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EDITORIAL: In The Digital World

The world is a witness, beneficiary as well as victim of the non-stop industrial revolution. The rate of change in science and technology is blinding and accelerating.

Global internet connectivity has changed the systems in education, commerce, government, and the workplace. Access to government and private business and social transactions is now required to be online. Global climate change is adding to the confusion and threat in our daily lives.

This kind of change is affecting our lifestyles. It is forcing us to live and follow a new kind of existence in an alien digital environment. Digital transformation is pushing a new global political and economic order that only a few will manage.

The change also forces people to use IT systems, software, and apps for all human interactions from engineering and product designs, communications, writing, augmented virtual reality, and less tangible technology such as the Internet. All of which need adapted skills, knowledge, and of course plenty of money to acquire. To catch up and join the global trend, the acquisition, and ownership of devices such as personal computers, laptops, tablets, digital cameras, and WIFI stations are becoming urgent economic necessities.

The competition for skills and talent is inevitably increasing and will continue to continue exponentially. Those who will have no, or less education and training in IT and the new technologies will suffer from Intellectual poverty and bullying. Those who have the technical knowledge and skill in utilizing the system will accumulate more wealth and power.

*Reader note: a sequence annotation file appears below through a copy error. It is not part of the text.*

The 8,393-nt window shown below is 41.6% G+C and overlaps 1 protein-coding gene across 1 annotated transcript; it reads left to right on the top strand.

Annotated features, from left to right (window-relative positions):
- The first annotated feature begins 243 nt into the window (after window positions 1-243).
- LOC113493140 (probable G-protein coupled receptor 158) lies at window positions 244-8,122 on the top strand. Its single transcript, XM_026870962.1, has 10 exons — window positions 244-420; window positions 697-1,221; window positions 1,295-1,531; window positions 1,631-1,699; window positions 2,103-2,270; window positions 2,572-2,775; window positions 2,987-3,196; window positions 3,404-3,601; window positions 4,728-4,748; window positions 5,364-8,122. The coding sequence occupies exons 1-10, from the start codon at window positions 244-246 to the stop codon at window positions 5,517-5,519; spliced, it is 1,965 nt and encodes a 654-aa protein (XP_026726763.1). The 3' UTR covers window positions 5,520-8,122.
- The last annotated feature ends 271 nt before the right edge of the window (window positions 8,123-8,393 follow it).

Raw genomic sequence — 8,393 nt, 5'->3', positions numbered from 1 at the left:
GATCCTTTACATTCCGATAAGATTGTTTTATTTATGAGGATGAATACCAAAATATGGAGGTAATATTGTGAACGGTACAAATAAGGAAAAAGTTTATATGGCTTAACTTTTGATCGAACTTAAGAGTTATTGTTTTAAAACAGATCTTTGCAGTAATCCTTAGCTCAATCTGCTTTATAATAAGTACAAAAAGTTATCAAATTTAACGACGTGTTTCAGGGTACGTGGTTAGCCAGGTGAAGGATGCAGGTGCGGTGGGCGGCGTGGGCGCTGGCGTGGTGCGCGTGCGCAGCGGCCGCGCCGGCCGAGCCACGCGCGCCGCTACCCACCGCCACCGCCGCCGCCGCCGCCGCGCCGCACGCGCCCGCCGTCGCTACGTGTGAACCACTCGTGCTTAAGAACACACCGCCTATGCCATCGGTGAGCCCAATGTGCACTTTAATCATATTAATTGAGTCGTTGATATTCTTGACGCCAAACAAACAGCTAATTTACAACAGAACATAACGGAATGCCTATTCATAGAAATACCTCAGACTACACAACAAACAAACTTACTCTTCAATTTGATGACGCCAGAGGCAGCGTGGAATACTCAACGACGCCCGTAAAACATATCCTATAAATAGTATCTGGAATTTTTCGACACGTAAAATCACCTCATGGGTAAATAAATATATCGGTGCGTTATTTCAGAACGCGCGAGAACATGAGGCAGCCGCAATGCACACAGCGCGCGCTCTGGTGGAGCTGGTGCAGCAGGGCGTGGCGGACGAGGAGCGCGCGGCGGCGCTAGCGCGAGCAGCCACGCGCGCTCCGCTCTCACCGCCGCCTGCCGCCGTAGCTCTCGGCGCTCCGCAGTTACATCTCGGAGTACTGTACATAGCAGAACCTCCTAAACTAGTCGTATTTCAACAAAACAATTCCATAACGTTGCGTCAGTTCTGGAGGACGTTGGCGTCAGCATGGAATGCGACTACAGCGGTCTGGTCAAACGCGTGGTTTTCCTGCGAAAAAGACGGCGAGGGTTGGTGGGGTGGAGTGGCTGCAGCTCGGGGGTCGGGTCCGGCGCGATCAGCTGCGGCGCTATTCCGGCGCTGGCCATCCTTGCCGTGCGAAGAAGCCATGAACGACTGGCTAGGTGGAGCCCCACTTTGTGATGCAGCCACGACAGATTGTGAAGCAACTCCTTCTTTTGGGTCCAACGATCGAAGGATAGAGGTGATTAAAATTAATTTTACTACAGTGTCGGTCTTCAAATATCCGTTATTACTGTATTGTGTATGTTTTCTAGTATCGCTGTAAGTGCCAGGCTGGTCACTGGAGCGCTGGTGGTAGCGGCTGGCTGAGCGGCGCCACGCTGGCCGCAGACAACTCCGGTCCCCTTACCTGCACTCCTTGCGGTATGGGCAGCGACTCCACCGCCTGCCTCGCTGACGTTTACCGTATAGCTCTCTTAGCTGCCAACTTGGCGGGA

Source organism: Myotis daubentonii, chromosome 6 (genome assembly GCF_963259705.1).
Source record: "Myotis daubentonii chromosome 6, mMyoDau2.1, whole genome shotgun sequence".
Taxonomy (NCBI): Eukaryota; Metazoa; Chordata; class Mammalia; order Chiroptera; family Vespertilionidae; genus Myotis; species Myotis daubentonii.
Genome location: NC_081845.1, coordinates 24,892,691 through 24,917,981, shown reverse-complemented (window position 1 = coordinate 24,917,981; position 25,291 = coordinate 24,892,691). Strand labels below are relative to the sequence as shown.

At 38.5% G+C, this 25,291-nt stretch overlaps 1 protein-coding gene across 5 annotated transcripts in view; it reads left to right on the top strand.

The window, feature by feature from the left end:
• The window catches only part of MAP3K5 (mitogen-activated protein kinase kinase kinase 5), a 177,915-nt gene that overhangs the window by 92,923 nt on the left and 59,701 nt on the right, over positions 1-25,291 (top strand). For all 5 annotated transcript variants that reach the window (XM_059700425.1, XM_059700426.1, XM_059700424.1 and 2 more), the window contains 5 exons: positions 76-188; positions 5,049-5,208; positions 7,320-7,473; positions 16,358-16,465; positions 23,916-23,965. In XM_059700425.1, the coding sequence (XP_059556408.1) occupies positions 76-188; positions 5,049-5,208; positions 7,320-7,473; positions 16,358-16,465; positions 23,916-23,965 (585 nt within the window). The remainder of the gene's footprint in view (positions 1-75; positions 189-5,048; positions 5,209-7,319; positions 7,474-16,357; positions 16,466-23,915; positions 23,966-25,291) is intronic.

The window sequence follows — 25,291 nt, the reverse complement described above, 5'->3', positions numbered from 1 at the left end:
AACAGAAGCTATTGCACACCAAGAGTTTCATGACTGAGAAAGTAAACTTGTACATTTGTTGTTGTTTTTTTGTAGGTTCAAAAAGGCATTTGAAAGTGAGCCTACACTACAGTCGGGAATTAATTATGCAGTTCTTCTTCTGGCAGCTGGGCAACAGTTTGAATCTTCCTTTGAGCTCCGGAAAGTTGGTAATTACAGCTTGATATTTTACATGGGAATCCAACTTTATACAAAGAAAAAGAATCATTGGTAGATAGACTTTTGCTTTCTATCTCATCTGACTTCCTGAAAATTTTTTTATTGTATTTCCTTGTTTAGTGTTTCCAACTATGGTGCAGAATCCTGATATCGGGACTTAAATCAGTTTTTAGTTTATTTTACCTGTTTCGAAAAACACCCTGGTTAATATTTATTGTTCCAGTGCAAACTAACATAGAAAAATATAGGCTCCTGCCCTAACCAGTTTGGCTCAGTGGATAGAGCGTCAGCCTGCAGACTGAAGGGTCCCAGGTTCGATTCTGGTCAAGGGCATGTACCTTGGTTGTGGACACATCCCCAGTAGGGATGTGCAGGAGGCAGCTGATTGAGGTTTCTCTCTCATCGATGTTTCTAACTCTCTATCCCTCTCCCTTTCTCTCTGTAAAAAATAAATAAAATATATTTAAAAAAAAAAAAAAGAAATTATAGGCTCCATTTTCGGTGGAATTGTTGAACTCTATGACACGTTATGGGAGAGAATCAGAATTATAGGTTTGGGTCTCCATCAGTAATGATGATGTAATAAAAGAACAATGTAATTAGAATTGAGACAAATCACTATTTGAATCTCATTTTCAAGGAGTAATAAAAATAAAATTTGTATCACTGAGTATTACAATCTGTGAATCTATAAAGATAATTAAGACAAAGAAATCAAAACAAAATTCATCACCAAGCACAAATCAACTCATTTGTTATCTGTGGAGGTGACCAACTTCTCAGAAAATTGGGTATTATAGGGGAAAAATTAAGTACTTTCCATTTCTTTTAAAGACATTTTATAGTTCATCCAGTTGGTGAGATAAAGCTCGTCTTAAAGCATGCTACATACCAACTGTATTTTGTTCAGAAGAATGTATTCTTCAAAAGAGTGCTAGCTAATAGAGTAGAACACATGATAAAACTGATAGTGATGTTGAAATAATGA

The digital world has hastened the rise and popularity of social media, the cashless society, and the advent of artificial intelligence. It is causing a cultural transformation into the gadget family. A breakfast table is no longer a place for family stories, but for app chats, Prayers before eating have been replaced by photo apps to be posted on Facebook, Instagram, or Tik-tok. Family members are having contests on the number of social media followers, not family relatives, and friends.

And the most horrible thing is the use of science and technology for the destruction of mankind through the surge of weapons for military warfare.

Where this digital area is leading us is only certain for those who can quickly switch capabilities, and are skilled in personal adjustments. Those who cannot will be left behind and will become orphans of this modern revolution.

What can we do? We cannot stop this global trend; we cannot change the course of technical and scientific innovation. But we can continue to use our God-given gift of human emotions, and the universal ethical principles to influence the people who are in the saddle of change, to incorporate in their inventions the interest, health, and safety of humankind.


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